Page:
Twenty-Fifth Sunday of Ordinary Time [c]

Engaging Faith | Mon, Sep 13, 2010

By John Bucki, S.J.
Source: Center of Concern

Twenty-Fifth Sunday of Ordinary Time [c]

 September 19, 2010



     Amos 8:4-7

     1 Timothy 2:1-8

     Luke 16:1-13 or 16:10-13



September 17: start of Yom Kippur, the Jewish Day of Atonement

September 19: National Catechetical Sunday

September 21: International Day of Peace (Peace Day)

September 23: First Day of Autumn




If you desire peace, work for justice.

- Paul VI


Today, in a world that is increasingly complex and interdependent, there is a need for a new spirit of dialogue and cooperation between Christians and Muslims. Together we acknowledge the one indivisible God, the Creator of all that exists. Together we must proclaim to the world that the name of the one God is ‘a name of peace and a summons to peace' (Novo Millennio Ineunte, 55)!"

John Paul II on his arrival in Syria, May 5, 2001


Peace is the fruit of justice and is dependent upon right order among humans and among nations.  The arms race must cease and progressive disarmament take place if the future is to be secure.  In order to promote peace and the conditions of peace, an effective international authority is necessary.

Catholic Social Teaching, Our Best Kept Secret, page 24


Modern man maintains that enlightened self-interest

is the way to see that society governs itself

But the self-interest is no longer enlightened and

no one is remembering principle

When interest becomes the only principle

What we get is a selfish society

Peter Maurin


Thoughts for your consideration


A few decades ago, Pope Paul VI stated that “If you desire peace, work for justice.”  Today Amos speaks in the strongest terms about those whose economic actions are “trampling the needy and destroying the poor.”  Today Jesus says that one “cannot love both God and money.”


If we want peace, how must we speak and live the message of justice today?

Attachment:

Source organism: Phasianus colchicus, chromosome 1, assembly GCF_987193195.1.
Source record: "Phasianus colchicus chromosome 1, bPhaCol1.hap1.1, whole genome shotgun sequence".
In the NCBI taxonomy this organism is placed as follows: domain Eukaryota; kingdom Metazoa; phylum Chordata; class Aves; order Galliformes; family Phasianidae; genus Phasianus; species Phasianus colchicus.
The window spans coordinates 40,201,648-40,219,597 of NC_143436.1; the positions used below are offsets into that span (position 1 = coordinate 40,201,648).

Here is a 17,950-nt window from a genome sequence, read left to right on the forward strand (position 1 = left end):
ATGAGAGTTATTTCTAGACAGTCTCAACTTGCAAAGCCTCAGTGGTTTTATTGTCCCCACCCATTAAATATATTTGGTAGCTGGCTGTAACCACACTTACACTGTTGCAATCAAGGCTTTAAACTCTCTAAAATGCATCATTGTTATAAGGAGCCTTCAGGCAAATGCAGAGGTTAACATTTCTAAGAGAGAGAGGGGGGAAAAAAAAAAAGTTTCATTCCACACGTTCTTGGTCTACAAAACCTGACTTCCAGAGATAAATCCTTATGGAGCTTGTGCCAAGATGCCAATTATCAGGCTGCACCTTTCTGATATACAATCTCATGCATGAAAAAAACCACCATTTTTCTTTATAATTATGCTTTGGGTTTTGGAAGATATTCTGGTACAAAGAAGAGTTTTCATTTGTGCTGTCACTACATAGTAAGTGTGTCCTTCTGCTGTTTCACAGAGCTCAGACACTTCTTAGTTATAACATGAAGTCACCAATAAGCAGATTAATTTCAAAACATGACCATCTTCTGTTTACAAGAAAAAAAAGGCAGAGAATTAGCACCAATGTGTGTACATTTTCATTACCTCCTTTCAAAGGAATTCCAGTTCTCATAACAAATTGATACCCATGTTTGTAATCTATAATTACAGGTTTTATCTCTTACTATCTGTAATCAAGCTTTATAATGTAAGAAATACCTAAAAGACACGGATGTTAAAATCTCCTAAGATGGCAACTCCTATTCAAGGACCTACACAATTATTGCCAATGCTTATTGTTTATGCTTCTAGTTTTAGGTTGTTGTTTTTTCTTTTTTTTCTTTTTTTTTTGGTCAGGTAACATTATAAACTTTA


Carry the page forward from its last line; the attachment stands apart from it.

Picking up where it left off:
War and terrorism continue in our world.  Violence exists on so many levels. The Christian response to the violence of our world must flow from reflection on the realities of injustice that lead to the ways of violence. 


The same energy that goes into making money should go into concern for the poor, justice for all, respect for other cultures and religious faiths, an end to violence and militarism, and a commitment to peace and the way of Jesus.


War and violence will continue generation after generation, unless we hear the words of the prophets and commit our energy toward an end to all injustice and violence.


As Amos found examples of people in his time who put profit before people and economic domination before justice for all, we may be able to find such examples in our global economy and in our local economies as well. Trade policies often disadvantage the poor and developing nations. Corporations are sometimes more concerned with their self-interest than what is right for employees and consumers.  Profits are sometimes maximized at the expense of the environment.  The minimum wage is often not a living wage.  Tax benefits seem to flow to those who have a lot and not to those who have little. Health care is not available to all.  Children are not all offered a quality education.  Money is spent on war rather than human needs.